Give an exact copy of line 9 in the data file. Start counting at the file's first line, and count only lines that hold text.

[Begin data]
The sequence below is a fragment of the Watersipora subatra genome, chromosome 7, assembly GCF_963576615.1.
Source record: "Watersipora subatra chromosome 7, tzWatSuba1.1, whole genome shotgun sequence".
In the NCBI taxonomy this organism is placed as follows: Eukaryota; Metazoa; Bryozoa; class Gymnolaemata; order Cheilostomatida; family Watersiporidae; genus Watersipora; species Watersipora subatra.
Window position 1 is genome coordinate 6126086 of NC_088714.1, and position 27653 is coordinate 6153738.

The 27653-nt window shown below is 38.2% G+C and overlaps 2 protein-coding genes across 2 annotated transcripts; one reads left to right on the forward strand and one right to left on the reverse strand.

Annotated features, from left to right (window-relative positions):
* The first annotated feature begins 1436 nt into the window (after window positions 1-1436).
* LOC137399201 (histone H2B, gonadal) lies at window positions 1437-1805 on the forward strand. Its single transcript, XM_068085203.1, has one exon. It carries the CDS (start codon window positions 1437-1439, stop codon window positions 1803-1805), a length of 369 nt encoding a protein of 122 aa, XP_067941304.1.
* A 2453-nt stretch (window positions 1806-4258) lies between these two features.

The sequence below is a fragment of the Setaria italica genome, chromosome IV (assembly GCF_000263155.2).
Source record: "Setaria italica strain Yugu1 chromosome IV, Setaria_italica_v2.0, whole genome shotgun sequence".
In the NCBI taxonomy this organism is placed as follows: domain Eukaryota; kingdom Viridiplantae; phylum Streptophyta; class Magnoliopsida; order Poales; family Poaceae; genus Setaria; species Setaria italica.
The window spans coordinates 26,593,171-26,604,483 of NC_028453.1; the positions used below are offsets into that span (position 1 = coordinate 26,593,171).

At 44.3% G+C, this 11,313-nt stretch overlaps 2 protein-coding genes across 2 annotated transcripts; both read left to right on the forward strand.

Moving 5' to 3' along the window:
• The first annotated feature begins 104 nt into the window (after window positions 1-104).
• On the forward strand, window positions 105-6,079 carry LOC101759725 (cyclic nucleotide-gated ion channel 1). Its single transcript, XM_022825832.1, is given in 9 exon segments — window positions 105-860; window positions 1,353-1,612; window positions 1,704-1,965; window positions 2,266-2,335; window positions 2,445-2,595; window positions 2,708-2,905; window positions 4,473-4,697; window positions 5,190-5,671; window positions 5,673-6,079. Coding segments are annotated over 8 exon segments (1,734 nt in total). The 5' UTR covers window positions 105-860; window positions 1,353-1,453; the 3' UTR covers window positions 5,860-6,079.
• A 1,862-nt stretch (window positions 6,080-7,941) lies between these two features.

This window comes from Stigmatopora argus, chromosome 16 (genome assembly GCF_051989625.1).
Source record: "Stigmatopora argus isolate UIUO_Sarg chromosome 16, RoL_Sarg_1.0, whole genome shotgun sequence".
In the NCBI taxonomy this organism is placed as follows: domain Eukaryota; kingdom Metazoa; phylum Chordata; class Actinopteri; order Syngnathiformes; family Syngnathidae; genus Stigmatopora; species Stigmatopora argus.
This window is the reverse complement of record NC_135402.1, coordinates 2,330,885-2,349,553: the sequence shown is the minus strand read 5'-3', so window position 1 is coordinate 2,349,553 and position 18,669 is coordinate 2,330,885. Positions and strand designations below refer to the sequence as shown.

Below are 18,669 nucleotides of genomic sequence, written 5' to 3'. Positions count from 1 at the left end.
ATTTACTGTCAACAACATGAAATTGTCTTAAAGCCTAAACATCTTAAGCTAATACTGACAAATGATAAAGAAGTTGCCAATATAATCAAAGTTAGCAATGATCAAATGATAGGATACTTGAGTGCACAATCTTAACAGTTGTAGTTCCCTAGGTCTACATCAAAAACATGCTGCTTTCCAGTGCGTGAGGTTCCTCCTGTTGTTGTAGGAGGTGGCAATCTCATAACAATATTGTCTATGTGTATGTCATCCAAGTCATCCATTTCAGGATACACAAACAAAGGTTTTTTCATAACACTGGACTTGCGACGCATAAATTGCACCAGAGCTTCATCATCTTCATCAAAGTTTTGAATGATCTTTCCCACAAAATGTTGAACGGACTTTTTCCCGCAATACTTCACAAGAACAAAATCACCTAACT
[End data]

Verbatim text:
* A 2453-nt stretch (window positions 1806-4258) lies between these two features.